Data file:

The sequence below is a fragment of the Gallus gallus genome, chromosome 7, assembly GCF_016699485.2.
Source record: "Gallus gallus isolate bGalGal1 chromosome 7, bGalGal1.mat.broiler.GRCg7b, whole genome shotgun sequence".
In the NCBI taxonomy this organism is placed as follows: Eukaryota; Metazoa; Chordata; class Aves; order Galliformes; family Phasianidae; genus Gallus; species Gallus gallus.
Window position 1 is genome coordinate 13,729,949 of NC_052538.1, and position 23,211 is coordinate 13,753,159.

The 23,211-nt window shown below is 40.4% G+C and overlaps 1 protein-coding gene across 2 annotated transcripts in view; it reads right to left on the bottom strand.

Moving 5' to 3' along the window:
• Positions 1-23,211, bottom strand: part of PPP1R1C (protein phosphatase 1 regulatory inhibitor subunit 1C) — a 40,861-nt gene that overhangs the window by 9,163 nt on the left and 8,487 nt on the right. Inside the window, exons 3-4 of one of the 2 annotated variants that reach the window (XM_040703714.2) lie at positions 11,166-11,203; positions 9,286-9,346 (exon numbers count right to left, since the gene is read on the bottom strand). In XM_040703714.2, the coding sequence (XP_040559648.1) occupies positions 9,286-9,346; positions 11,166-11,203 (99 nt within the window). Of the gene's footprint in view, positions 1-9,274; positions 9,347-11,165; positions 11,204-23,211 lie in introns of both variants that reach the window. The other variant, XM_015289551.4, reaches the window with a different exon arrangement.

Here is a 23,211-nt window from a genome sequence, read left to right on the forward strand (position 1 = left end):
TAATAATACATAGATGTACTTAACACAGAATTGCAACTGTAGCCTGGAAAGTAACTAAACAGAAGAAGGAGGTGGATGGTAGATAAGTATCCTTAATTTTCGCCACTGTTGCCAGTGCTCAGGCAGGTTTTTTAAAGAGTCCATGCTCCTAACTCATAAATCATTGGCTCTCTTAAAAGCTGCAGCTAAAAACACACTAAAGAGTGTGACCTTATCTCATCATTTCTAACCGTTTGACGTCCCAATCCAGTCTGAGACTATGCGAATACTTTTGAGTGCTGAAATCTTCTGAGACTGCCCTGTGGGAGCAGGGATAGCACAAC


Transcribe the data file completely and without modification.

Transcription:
The sequence below is a fragment of the Gallus gallus genome, chromosome 7, assembly GCF_016699485.2.
Source record: "Gallus gallus isolate bGalGal1 chromosome 7, bGalGal1.mat.broiler.GRCg7b, whole genome shotgun sequence".
In the NCBI taxonomy this organism is placed as follows: Eukaryota; Metazoa; Chordata; class Aves; order Galliformes; family Phasianidae; genus Gallus; species Gallus gallus.
Window position 1 is genome coordinate 13,729,949 of NC_052538.1, and position 23,211 is coordinate 13,753,159.

The 23,211-nt window shown below is 40.4% G+C and overlaps 1 protein-coding gene across 2 annotated transcripts in view; it reads right to left on the bottom strand.

Moving 5' to 3' along the window:
• Positions 1-23,211, bottom strand: part of PPP1R1C (protein phosphatase 1 regulatory inhibitor subunit 1C) — a 40,861-nt gene that overhangs the window by 9,163 nt on the left and 8,487 nt on the right. Inside the window, exons 3-4 of one of the 2 annotated variants that reach the window (XM_040703714.2) lie at positions 11,166-11,203; positions 9,286-9,346 (exon numbers count right to left, since the gene is read on the bottom strand). In XM_040703714.2, the coding sequence (XP_040559648.1) occupies positions 9,286-9,346; positions 11,166-11,203 (99 nt within the window). Of the gene's footprint in view, positions 1-9,274; positions 9,347-11,165; positions 11,204-23,211 lie in introns of both variants that reach the window. The other variant, XM_015289551.4, reaches the window with a different exon arrangement.

Here is a 23,211-nt window from a genome sequence, read left to right on the forward strand (position 1 = left end):
TAATAATACATAGATGTACTTAACACAGAATTGCAACTGTAGCCTGGAAAGTAACTAAACAGAAGAAGGAGGTGGATGGTAGATAAGTATCCTTAATTTTCGCCACTGTTGCCAGTGCTCAGGCAGGTTTTTTAAAGAGTCCATGCTCCTAACTCATAAATCATTGGCTCTCTTAAAAGCTGCAGCTAAAAACACACTAAAGAGTGTGACCTTATCTCATCATTTCTAACCGTTTGACGTCCCAATCCAGTCTGAGACTATGCGAATACTTTTGAGTGCTGAAATCTTCTGAGACTGCCCTGTGGGAGCAGGGATAGCACAAC